“Evangelism” – another one of those big religious words I’m not fond of. But I really like what I think it means.
I like the idea of introducing people to God and Jesus. Just show them the truth and step back, letting them decide what they will do with the truth. Showing the truth through my writing and blog posts is easy for me. It doesn’t feel pushy (I don’t want to push anyone), and the reader can easily walk away at any time. But I’m not comfortable with the face-to-face approach.
And then I recently read the story of the Prodigal Son in chapter 15 of Luke’s gospel. I love that story. It so clearly paints a picture of the unconditional forgiveness and love of God.
Imagine this: you go up to God, tell him you wish he was dead, steal a bunch of his wealth, and leave town. You then go to Vegas and party, hard and dirty. Oh, but then you get into trouble. You loose all the money you took from God and end up sleeping in the gutter. You eventually get tired of the homeless life and decide to go ask God for help. That takes a lot on humility, doesn’t it?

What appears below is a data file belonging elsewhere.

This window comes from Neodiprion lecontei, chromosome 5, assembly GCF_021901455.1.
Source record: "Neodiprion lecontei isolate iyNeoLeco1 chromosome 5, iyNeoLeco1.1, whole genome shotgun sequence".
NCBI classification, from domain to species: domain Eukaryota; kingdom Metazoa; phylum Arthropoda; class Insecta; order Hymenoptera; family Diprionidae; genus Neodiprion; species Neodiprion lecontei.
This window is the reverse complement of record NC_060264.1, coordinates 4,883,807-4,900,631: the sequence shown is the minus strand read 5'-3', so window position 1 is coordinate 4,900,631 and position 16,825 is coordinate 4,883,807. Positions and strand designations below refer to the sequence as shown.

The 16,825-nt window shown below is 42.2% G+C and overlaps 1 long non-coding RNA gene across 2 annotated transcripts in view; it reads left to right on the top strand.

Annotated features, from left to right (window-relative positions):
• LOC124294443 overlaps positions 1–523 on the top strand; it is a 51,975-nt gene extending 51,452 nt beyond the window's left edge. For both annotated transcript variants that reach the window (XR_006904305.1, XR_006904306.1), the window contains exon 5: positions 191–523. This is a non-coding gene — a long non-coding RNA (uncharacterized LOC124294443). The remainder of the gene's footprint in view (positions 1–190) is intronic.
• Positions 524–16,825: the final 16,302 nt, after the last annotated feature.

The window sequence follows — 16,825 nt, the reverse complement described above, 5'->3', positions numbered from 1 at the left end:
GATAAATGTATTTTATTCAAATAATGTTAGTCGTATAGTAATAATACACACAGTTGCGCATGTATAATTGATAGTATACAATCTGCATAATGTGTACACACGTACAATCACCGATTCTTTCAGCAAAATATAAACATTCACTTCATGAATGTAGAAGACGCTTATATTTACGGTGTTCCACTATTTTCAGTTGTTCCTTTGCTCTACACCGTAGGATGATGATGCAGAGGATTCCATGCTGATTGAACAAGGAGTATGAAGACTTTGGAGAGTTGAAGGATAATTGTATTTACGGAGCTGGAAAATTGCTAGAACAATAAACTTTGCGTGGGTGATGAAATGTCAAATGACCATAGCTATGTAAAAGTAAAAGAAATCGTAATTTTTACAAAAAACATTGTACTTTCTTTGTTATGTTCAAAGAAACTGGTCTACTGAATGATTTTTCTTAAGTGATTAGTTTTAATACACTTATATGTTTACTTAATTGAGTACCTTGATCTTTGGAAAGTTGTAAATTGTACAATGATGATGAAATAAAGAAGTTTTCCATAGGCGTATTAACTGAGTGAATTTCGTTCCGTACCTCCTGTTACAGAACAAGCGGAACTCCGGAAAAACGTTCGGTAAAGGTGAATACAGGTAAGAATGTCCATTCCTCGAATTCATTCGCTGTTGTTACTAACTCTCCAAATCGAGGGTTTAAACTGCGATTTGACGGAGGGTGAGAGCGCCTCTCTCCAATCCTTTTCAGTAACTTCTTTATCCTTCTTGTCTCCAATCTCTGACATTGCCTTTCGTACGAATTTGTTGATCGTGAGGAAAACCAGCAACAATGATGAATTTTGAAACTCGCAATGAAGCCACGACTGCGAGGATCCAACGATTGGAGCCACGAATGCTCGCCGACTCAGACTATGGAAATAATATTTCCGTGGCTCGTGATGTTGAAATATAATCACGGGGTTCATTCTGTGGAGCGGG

Anyway, before you get within a mile of his house, you see God running towards you – pretty fast for an old guy. He runs up to you, wraps his arms around you, and kisses you, with tears of joy streaming down his cheeks. He’s overjoyed to see you. He’s so happy that he throws a welcome home party for you.
This is how Jesus described God in the story of the Prodigal Son. This is the truth of the nature of God and His love for us. And this is the story I think I’ll tell if anyone asks me what I think about God. You can call it evangelism. Maybe I’ll call it helping people out of the gutter of life… helping them see the possibilities of a new life, with God and Jesus.